During her hospital stay, while still semi-conscious, Mrs. Moore told hospital personnel to keep defendant away from her and to get the children from him. She also said defendant told her she could take the Xanax pills or a bullet and she knew he had a gun.
1. Because the indictment charged the assault occurred on September 20 and the evidence showed that the Xanax incident occurred on the 19th, as well as the uncharged incident on the 18th involving the antibiotics, defendant first enumerates that he "may have possibly been convicted of an aggravated assault not charged," and includes as his third enumeration that there was a fatal flaw between the allegata and probata. These will be considered together.
" 'In proving the time of the commission of an offense the State is not, as a general rule, restricted to proof of the date alleged in the indictment, but is permitted to prove its commission on any date within the statute of limitations.' [Cits.]" Ledesma v. State, 251 Ga. 885
(1a) (311 SE2d 427
) (1984). The date here was not alleged as "material" so as to require its proof with specificity. Id. The evidence proved an assault as charged within the applicable statute of limitation.
The allegations of the indictment and the proof presented at trial do not violate the fatal variance rule pursuant to DePalma v. State, 225 Ga. 465
, 469 (3) (169 SE2d 801
) (1969). There was no error. Partridge v. State, 187 Ga. App. 325
, 327 (3) (370 SE2d 173
) (1988); see also OCGA 16-1-7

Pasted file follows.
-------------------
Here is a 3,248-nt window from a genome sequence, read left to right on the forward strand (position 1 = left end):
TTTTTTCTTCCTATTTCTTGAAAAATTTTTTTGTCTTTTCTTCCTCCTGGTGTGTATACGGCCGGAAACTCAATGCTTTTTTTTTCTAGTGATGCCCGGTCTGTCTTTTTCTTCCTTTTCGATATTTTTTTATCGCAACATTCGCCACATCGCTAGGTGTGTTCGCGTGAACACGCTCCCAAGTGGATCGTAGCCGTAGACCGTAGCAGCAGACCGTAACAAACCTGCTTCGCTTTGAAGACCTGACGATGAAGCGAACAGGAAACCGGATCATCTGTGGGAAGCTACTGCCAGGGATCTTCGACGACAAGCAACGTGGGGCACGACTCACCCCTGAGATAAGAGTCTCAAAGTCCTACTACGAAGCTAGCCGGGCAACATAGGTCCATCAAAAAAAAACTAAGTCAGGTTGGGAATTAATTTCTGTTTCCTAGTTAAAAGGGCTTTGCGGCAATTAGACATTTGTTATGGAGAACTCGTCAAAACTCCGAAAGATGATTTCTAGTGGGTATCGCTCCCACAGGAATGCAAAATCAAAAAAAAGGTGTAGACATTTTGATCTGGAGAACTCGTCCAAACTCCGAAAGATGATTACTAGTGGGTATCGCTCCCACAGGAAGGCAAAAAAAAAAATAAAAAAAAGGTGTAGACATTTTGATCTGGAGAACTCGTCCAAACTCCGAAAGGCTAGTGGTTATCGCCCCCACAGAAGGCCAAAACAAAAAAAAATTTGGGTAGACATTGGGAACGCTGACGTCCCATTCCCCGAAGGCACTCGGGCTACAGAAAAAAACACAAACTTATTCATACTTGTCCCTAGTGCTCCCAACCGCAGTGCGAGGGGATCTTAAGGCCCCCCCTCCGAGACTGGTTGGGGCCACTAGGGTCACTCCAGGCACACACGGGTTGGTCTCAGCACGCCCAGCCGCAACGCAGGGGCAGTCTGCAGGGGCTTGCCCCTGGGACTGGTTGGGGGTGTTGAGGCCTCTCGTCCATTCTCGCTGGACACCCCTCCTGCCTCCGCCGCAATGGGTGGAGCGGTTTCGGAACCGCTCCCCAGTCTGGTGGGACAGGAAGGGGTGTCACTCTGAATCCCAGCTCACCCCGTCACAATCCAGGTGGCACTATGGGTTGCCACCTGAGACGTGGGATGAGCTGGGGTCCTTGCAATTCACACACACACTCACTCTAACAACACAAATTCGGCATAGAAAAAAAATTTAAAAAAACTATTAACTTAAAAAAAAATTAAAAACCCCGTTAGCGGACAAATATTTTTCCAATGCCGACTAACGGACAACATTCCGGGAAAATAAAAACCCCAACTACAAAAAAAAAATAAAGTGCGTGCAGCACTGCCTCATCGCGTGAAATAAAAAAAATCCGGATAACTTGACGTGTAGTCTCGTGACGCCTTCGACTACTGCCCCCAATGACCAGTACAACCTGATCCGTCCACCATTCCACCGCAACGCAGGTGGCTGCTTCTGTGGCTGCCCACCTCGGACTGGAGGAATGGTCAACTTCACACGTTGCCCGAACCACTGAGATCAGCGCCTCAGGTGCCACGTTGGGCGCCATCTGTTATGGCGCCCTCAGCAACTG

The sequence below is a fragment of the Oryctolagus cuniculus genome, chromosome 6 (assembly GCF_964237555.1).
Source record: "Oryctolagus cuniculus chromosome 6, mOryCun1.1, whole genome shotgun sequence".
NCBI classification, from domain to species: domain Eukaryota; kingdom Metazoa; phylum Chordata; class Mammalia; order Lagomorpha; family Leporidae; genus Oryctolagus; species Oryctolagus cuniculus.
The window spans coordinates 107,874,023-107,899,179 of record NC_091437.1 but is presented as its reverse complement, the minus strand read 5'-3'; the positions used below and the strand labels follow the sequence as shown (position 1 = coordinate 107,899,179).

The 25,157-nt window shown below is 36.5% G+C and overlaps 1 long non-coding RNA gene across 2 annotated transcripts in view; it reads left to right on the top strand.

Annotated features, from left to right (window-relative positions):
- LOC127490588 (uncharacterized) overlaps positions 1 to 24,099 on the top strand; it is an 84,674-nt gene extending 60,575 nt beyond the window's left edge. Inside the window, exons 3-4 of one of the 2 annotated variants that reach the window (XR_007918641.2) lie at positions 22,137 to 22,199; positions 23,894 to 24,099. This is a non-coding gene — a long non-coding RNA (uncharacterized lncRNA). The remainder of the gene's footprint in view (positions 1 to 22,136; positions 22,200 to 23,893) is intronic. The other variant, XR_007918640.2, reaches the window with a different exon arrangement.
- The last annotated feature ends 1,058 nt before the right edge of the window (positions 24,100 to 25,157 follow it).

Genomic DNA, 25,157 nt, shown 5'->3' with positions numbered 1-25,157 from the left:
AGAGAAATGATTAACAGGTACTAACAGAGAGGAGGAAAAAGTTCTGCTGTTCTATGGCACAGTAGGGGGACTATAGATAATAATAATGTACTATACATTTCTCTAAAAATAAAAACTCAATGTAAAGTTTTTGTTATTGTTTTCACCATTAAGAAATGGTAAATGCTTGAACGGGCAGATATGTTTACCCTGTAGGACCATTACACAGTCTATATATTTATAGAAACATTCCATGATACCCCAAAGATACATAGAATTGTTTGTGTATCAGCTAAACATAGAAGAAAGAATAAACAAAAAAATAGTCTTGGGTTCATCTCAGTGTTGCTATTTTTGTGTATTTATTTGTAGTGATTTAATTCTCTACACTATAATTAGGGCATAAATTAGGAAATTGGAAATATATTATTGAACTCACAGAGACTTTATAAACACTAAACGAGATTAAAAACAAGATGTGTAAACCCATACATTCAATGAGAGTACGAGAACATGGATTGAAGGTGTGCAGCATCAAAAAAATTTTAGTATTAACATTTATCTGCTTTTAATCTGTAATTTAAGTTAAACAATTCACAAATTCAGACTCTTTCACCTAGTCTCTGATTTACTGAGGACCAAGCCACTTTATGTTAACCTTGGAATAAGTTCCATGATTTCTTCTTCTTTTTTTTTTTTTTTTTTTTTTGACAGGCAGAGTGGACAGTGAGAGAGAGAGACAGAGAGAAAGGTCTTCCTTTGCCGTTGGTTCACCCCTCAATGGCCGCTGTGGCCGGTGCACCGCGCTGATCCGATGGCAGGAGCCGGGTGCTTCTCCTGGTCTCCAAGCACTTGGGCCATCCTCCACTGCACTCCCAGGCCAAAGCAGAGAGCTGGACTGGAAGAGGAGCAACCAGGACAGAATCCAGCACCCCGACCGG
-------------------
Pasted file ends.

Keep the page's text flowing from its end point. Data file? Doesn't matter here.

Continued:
2. Having reserved his objections to the jury charge, defendant here complains of the charge given on the elements of aggravated assault, OCGA 16-5-21
The charge given was the language of OCGA 16-5-21
(a) (1) and (2), which included assault with intent to murder, to rape, or to rob, in addition to the assault with a deadly weapon. A charge in the exact language of the statute shows no error. Zilinmon v. State, 234 Ga. 535
, 538 (6) (216 SE2d 830
) (1975); Diaz v. State, 194 Ga. App. 577
, 578 (1) (391 SE2d 140
) (1990). This is true even though a part of the charge may be inapplicable under the facts. "Examining the charge in toto as we are required to do when determining whether charging error has occurred [cit.], we find that error did not occur." Id. at 578 (2). Here, the jury was read the language of the indictment along with the statute and no fair risk of prejudice to defendant exists, it being highly probable the verdict was not the product of a misleading instruction. Id.
3. The fourth enumeration is that defendant "may have possibly been convicted by a verdict that was less than unanimous." Pretermitting the issue of the lack of clarity of the enumeration, defendant has totally failed to show any such possibility by reference to the record before us. The enumeration presents nothing for our review. Polley v. State, 203 Ga. App. 825
, 826 (1) (418 SE2d 107
4. Finally, defendant contends that the court's failure to give his requested charge on reckless conduct as a lesser included offense was error.
Here, defendant contended that Mrs. Moore had voluntarily attempted to commit suicide by taking the Xanax, although he contended he did not see or have any knowledge of it until after she did it. A charge on reckless conduct under the evidence here would have been inappropriate. Cooper v. State, 256 Ga. 631 (3) (352 SE2d 382) (1987)
; Riley v. State, 181 Ga. App. 667
, 669 (3) (353 SE2d 598
Michael H. Crawford, District Attorney, E. Jay McCollum, Assistant District Attorney, for appellee.